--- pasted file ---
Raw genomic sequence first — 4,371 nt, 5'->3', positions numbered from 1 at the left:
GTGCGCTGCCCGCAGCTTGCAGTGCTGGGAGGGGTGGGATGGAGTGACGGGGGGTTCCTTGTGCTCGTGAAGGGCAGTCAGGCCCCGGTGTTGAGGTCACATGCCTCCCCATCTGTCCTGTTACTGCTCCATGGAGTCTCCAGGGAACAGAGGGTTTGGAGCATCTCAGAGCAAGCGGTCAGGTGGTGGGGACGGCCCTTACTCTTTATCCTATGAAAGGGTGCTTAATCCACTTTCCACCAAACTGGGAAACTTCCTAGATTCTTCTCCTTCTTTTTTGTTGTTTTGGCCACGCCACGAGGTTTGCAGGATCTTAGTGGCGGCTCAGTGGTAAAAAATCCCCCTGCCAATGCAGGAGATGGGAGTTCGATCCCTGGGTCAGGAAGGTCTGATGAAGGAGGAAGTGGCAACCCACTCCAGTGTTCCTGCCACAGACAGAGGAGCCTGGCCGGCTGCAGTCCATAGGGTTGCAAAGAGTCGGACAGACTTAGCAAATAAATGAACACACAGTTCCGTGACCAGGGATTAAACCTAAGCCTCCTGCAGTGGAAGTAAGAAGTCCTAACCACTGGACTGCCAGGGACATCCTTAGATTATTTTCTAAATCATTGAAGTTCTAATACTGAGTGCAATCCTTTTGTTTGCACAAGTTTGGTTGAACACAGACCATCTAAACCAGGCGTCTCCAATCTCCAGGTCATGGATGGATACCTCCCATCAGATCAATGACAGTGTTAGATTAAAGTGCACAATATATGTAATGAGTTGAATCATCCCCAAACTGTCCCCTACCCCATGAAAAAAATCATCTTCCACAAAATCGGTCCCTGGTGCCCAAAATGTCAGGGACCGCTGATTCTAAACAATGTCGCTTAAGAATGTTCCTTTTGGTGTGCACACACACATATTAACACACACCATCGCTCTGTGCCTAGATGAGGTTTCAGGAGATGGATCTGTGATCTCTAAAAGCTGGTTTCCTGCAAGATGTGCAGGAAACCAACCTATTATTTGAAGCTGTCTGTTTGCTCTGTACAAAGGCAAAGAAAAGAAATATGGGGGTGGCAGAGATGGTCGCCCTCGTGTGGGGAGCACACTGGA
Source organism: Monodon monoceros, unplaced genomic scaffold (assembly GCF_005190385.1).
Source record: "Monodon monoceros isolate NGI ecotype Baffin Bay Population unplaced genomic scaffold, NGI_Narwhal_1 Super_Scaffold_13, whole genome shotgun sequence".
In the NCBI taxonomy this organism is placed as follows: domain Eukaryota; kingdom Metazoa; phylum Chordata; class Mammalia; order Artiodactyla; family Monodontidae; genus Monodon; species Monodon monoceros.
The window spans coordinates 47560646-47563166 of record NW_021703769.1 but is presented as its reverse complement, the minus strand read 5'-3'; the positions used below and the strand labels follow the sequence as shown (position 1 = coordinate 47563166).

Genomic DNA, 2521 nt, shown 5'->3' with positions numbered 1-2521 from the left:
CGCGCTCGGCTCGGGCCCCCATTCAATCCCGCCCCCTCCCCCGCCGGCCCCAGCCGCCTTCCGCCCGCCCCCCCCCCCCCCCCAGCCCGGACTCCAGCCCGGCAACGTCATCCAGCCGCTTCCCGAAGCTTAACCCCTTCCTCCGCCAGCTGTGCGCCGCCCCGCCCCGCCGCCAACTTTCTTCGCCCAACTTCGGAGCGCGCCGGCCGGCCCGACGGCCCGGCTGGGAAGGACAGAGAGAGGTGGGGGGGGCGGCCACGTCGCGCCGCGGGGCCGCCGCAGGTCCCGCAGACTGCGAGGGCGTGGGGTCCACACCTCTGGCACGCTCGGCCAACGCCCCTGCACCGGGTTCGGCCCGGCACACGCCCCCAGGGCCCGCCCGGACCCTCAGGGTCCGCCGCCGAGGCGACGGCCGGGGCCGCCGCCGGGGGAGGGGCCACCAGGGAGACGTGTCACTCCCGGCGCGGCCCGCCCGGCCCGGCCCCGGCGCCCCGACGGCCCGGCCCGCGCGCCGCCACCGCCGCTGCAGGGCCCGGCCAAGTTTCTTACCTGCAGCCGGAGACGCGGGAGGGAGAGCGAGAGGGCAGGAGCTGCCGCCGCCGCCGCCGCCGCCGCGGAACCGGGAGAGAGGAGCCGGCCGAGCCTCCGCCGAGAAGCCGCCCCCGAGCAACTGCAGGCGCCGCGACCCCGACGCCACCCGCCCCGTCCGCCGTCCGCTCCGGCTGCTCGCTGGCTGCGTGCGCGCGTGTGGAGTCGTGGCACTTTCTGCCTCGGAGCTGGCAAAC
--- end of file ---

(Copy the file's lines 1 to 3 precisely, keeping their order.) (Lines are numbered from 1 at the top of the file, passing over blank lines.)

Raw genomic sequence first — 4,371 nt, 5'->3', positions numbered from 1 at the left:
GTGCGCTGCCCGCAGCTTGCAGTGCTGGGAGGGGTGGGATGGAGTGACGGGGGGTTCCTTGTGCTCGTGAAGGGCAGTCAGGCCCCGGTGTTGAGGTCACATGCCTCCCCATCTGTCCTGTTACTGCTCCATGGAGTCTCCAGGGAACAGAGGGTTTGGAGCATCTCAGAGCAAGCGGTCAGGTGGTGGGGACGGCCCTTACTCTTTATCCTATGAAAGGGTGCTTAATCCACTTTCCACCAAACTGGGAAACTTCCTAGATTCTTCTCCTTCTTTTTTGTTGTTTTGGCCACGCCACGAGGTTTGCAGGATCTTAGTGGCGGCTCAGTGGTAAAAAATCCCCCTGCCAATGCAGGAGATGGGAGTTCGATCCCTGGGTCAGGAAGGTCTGATGAAGGAGGAAGTGGCAACCCACTCCAGTGTTCCTGCCACAGACAGAGGAGCCTGGCCGGCTGCAGTCCATAGGGTTGCAAAGAGTCGGACAGACTTAGCAAATAAATGAACACACAGTTCCGTGACCAGGGATTAAACCTAAGCCTCCTGCAGTGGAAGTAAGAAGTCCTAACCACTGGACTGCCAGGGACATCCTTAGATTATTTTCTAAATCATTGAAGTTCTAATACTGAGTGCAATCCTTTTGTTTGCACAAGTTTGGTTGAACACAGACCATCTAAACCAGGCGTCTCCAATCTCCAGGTCATGGATGGATACCTCCCATCAGATCAATGACAGTGTTAGATTAAAGTGCACAATATATGTAATGAGTTGAATCATCCCCAAACTGTCCCCTACCCCATGAAAAAAATCATCTTCCACAAAATCGGTCCCTGGTGCCCAAAATGTCAGGGACCGCTGATTCTAAACAATGTCGCTTAAGAATGTTCCTTTTGGTGTGCACACACACATATTAACACACACCATCGCTCTGTGCCTAGATGAGGTTTCAGGAGATGGATCTGTGATCTCTAAAAGCTGGTTTCCTGCAAGATGTGCAGGAAACCAACCTATTATTTGAAGCTGTCTGTTTGCTCTGTACAAAGGCAAAGAAAAGAAATATGGGGGTGGCAGAGATGGTCGCCCTCGTGTGGGGAGCACACTGGA
Source organism: Monodon monoceros, unplaced genomic scaffold (assembly GCF_005190385.1).